Baghdad, Asharq Al-Awsat- Iraqi Vice-President Tariq al-Hashemi vetoed the new Iraqi election law on Wednesday, something that Iraqi Prime Minister Nouri al-Maliki described as “a serious threat to the political process.” Al-Maliki called on the Independent High Electoral Commission [IHEC] to continue its preparations to hold the [Iraqi] elections on schedule on 16 January 2010. However IHEC announced that it has stopped its preparations in this regard.
At a press conference held on Wednesday in Baghdad, Vice-President al-Hashemi announced that he was vetoing part of the electoral law, telling journalists “I sent a letter to parliament asking for the law to be amended. Parliament said I could veto the contested first article, which is what I have done today.”
He added “I do not object to the [electoral] law in its entirety, but only to Article I, with the goal of redressing [the parliamentary representation] of Iraqis living abroad. I do not expect the meeting on this amendment to last long, and the amendment can be concluded in one sitting.”
He described the current distribution of parliamentary seats as being “unreasonable” and demanded that seats for Iraqi minorities and Iraqi nationals living abroad be increased from 5 percent to 15 percent of Iraq’s 323-seat parliament.
In a statement to Asharq Al-Awsat, al-Hashemi stressed that his proposed amendment to the election law will lead to equality between social groups in Iraq by increasing their share of compensatory seats. Compensatory seats are part of Iraq’s electoral proportional representation system, with certain Iraqi communities being allocated special representation in Iraqi parliament.
Al-Hashemi also called for the compensatory seats allocated to the Iraqi Christian community to be increased from 5 seats to 6 seats. The Christian compensatory seats are currently allocated to Baghdad, Nineveh, Kirkuk, Dohuk, and Erbil. Al-Hashemi’s amendment proposes that an additional Christian seat be allocated to Basra.
Al-Hashemi also stressed to Asharq Al-Awsat the need to increase the representation of Yazidi Kirks in Nineveh from one [compensatory] seat to two seats. He also stressed the importance of increasing the representation of the Sabian Mandaean representation in Baghdad and Basra from one [compensatory] seat to two seats.
Al-Hashemi told Asharq Al-Awsat “The issue today is greater than the [Iraqi] emigrant [community], because this [amendment] deals with the value of the Iraqi electoral vote. This should be single and equal between all Iraqis, because the value of an electoral vote is one of the national constants”
The first governmental reaction to al-Hashemi’s veto of the election law came in a statement issued by Iraqi Prime Minister Nouri al-Maliki in which he said “The Iraqi people who are impatiently waiting to go to the polls and choose their representatives, and who expressed their pleasure at the success of the House of Representatives in reaching an electoral law…were surprised by the veto of this electoral law, which is something that poses a serious threat to the political and democratic process. This [veto] has no solid constitutional basis, and does not take the higher national interests into account.”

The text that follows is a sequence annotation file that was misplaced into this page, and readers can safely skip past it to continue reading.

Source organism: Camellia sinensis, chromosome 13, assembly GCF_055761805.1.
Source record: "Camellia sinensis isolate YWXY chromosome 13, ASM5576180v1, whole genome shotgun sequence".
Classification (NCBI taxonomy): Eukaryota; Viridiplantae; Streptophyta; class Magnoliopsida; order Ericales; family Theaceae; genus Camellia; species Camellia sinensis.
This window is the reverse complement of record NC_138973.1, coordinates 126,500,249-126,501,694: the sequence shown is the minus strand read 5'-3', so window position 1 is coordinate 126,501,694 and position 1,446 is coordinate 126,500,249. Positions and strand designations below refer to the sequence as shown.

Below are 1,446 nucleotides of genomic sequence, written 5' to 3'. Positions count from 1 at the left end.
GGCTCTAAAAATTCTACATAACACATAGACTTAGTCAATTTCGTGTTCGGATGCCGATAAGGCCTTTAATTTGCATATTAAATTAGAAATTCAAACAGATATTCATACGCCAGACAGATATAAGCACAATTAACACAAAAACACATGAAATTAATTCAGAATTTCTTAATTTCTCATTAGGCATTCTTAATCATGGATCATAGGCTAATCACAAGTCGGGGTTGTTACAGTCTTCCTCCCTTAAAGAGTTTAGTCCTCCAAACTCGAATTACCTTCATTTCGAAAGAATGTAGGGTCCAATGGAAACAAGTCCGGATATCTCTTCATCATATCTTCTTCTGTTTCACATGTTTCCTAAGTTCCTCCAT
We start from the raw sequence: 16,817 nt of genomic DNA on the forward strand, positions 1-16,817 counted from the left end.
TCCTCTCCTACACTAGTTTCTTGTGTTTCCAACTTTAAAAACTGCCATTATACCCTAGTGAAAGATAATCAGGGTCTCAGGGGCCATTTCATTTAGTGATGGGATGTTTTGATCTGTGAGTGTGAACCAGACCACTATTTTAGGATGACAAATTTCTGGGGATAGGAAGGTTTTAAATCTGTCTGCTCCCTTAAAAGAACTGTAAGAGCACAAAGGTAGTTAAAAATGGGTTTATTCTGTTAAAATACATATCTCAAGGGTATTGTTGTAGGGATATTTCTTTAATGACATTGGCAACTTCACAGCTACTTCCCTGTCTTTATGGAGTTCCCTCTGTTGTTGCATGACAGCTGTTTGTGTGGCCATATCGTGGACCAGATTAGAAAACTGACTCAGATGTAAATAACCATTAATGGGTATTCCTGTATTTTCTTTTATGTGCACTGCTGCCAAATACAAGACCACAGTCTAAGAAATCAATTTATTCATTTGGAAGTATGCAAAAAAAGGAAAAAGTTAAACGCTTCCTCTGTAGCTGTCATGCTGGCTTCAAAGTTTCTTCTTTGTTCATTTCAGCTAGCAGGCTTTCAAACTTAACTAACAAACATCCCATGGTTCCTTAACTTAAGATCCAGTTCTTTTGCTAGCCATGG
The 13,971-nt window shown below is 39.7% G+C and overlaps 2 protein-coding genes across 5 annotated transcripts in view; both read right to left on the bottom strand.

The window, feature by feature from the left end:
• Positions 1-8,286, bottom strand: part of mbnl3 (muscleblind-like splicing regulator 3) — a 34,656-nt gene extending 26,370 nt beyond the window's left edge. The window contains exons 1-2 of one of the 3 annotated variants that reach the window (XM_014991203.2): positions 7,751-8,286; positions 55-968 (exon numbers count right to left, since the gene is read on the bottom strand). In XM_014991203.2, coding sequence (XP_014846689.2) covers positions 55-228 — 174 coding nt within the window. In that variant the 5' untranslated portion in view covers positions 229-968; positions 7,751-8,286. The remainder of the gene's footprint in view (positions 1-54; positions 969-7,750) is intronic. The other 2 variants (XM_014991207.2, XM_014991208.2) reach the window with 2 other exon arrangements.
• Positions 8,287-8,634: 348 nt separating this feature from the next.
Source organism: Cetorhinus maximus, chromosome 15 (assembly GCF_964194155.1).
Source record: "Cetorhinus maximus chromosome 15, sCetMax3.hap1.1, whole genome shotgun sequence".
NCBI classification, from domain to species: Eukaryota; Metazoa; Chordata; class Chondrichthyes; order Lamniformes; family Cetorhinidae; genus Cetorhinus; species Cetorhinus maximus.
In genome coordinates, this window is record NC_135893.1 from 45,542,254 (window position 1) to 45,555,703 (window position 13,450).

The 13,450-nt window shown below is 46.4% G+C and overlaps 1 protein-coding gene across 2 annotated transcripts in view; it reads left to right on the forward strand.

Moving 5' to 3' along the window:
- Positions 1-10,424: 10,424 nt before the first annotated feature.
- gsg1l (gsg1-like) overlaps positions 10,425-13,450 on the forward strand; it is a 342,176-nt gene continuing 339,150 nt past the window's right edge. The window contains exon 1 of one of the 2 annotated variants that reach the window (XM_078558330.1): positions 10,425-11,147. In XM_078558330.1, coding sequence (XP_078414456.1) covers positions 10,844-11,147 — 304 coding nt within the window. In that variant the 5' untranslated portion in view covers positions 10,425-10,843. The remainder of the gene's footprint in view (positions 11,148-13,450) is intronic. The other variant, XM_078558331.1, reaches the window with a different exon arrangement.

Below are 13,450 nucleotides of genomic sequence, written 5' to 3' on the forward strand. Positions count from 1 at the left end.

Al-Maliki also said “I call on IHEC to continue their technical procedures and complete their preparations for the elections to be held on schedule without being delayed or affected by this veto.” Al-Maliki also called on political groups and electoral coalitions and lists to continue their operations and complete all requirements for participation in the elections on schedule.
IHEC head Faraj al-Haidari has been placed in a difficult situation as a result of this veto, and al-Maliki calling for IHEC to continue as normal. IHEC announced that it would be postponing its preparations for the elections in light of al-Hashemi’s veto. Al-Haidari told Asharq Al-Awsat that IHEC has “until now, not received an official letter [informing them] of the date of the elections, and has not received the electoral law, so what date are they [the government] asking us to conduct the elections on?”
For its part, the Presidency of the Kurdistan Region continued to issue demands that the Article dealing with the distribution of parliamentary seats in the Kurdish provinces be amended, and threatened an electoral boycott if the Kurdish Region was not treated justly. The election law has allocated 3 [compensatory] seats for the Kurdistan Region, with three seats being allocated to Erbil, and one seat for Dahuk governorate. The Sulaymaniyah governorate is not being allocated any compensatory seats [under the current Iraqi election law].
Head of the Kurdish President’s political office, Fouad Hussein, told Asharq Al-Awsat “We are interested in participating in the forthcoming elections according to a just distribution of compensatory seats between the [Iraqi] provinces.”
Hussein also stressed that an expanded meeting is scheduled to take place later today to discuss the veto of Article 1 of the Iraqi election law, which is the Article that deals with the distribution of compensatory seats. The Kurdish Alliance is expected to participate in this meeting and demand fairer representation for the Kurdish Region.
Iraqi politician Baha Araji also told Asharq Al-Awsat that the [Iraqi] legal commission will meet later today to study the proposed amendment to the election law, which will then be voted on by the [Iraqi] House of Representatives.